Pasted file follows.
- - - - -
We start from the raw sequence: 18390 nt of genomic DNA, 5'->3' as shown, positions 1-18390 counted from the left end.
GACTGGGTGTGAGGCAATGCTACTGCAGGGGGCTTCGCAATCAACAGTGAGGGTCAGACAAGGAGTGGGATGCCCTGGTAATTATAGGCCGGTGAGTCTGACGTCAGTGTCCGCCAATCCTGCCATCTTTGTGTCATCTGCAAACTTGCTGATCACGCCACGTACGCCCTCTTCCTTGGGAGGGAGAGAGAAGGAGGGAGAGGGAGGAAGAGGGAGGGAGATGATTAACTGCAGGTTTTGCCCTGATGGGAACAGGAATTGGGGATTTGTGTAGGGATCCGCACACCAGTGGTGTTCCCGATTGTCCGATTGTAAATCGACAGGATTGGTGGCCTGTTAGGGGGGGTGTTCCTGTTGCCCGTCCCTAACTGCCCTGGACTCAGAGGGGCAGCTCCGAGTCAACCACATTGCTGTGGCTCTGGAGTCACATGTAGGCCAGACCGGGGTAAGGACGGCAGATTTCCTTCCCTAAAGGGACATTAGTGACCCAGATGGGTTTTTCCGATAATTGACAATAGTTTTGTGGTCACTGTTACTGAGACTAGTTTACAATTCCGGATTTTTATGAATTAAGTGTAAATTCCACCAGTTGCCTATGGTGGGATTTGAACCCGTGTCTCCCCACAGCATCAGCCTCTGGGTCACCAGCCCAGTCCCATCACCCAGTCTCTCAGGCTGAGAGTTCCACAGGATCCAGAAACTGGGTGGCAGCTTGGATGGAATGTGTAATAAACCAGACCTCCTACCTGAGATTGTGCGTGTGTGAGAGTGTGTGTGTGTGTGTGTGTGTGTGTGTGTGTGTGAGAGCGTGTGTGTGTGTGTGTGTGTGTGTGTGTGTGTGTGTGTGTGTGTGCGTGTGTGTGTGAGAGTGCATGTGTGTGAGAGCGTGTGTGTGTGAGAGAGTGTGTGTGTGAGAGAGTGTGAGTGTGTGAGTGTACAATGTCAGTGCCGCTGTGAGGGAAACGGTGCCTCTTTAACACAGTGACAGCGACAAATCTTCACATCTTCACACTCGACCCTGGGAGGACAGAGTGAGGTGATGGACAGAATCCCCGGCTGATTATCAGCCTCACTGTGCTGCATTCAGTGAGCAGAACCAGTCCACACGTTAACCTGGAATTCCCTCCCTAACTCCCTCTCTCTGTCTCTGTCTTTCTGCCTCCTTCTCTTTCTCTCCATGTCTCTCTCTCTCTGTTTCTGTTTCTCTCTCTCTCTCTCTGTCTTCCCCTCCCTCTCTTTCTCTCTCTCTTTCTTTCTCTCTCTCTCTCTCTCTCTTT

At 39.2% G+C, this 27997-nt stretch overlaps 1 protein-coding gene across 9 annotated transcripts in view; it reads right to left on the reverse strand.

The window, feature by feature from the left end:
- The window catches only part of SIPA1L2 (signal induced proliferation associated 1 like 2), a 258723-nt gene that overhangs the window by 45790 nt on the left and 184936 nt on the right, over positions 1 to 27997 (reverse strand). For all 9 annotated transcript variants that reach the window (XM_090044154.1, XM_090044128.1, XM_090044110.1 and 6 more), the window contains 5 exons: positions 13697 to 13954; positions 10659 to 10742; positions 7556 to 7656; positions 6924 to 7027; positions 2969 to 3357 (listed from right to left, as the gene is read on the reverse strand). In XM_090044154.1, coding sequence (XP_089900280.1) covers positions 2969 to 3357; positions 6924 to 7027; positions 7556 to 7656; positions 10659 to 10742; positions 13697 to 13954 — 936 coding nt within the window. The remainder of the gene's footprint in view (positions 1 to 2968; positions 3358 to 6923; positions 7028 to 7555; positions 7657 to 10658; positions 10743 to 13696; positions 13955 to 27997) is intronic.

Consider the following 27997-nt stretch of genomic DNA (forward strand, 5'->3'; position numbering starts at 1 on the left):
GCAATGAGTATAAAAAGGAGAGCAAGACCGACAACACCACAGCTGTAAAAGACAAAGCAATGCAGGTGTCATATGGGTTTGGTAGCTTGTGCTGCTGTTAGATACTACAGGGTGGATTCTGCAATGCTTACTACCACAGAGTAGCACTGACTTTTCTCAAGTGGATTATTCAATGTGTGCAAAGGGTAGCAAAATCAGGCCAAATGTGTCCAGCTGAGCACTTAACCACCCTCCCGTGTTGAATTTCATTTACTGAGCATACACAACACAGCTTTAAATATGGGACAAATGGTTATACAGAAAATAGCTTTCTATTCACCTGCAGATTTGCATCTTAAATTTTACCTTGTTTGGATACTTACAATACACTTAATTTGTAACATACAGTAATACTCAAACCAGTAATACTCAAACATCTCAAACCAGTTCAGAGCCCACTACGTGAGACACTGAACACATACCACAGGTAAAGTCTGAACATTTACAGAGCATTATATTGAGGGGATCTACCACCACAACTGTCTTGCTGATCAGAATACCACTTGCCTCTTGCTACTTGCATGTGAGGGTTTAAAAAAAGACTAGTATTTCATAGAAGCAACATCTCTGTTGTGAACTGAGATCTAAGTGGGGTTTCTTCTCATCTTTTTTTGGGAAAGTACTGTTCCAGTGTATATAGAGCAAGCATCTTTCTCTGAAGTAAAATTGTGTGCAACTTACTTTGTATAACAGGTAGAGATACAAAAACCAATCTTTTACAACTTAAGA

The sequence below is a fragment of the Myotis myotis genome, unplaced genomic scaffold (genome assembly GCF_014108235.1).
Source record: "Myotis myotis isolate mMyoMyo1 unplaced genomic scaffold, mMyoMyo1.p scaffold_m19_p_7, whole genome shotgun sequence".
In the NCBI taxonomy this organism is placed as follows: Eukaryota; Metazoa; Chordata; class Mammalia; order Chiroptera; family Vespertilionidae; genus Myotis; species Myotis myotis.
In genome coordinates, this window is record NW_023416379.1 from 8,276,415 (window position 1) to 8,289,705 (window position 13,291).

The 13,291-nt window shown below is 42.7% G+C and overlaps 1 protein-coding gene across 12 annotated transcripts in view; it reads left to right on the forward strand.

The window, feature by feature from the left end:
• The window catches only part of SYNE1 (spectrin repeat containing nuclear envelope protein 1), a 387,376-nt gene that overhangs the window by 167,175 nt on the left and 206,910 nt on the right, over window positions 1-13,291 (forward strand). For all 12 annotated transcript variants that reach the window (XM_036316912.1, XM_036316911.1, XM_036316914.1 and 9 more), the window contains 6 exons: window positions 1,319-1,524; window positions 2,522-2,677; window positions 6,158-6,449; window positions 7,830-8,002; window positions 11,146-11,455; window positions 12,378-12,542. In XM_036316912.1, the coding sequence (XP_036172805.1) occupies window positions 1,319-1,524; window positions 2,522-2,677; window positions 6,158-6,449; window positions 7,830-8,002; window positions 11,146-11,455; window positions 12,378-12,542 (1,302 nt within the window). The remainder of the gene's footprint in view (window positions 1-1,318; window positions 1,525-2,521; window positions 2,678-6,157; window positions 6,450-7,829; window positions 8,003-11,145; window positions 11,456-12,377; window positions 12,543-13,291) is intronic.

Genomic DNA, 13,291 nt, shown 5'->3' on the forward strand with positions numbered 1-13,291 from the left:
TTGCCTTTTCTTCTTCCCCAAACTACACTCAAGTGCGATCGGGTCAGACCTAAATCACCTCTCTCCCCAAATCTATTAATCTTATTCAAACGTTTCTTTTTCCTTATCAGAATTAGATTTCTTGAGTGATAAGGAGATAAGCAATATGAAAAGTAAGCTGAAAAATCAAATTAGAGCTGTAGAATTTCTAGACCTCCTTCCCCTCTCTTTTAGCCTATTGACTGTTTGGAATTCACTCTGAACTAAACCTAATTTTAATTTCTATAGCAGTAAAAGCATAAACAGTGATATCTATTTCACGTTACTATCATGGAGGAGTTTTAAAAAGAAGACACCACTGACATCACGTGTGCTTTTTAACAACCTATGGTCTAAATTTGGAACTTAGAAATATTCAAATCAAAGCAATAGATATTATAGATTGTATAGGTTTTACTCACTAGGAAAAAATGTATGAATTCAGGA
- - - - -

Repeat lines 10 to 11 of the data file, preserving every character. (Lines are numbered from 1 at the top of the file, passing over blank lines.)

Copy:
In the NCBI taxonomy this organism is placed as follows: Eukaryota; Metazoa; Chordata; class Mammalia; order Chiroptera; family Vespertilionidae; genus Myotis; species Myotis myotis.
In genome coordinates, this window is record NW_023416379.1 from 8,276,415 (window position 1) to 8,289,705 (window position 13,291).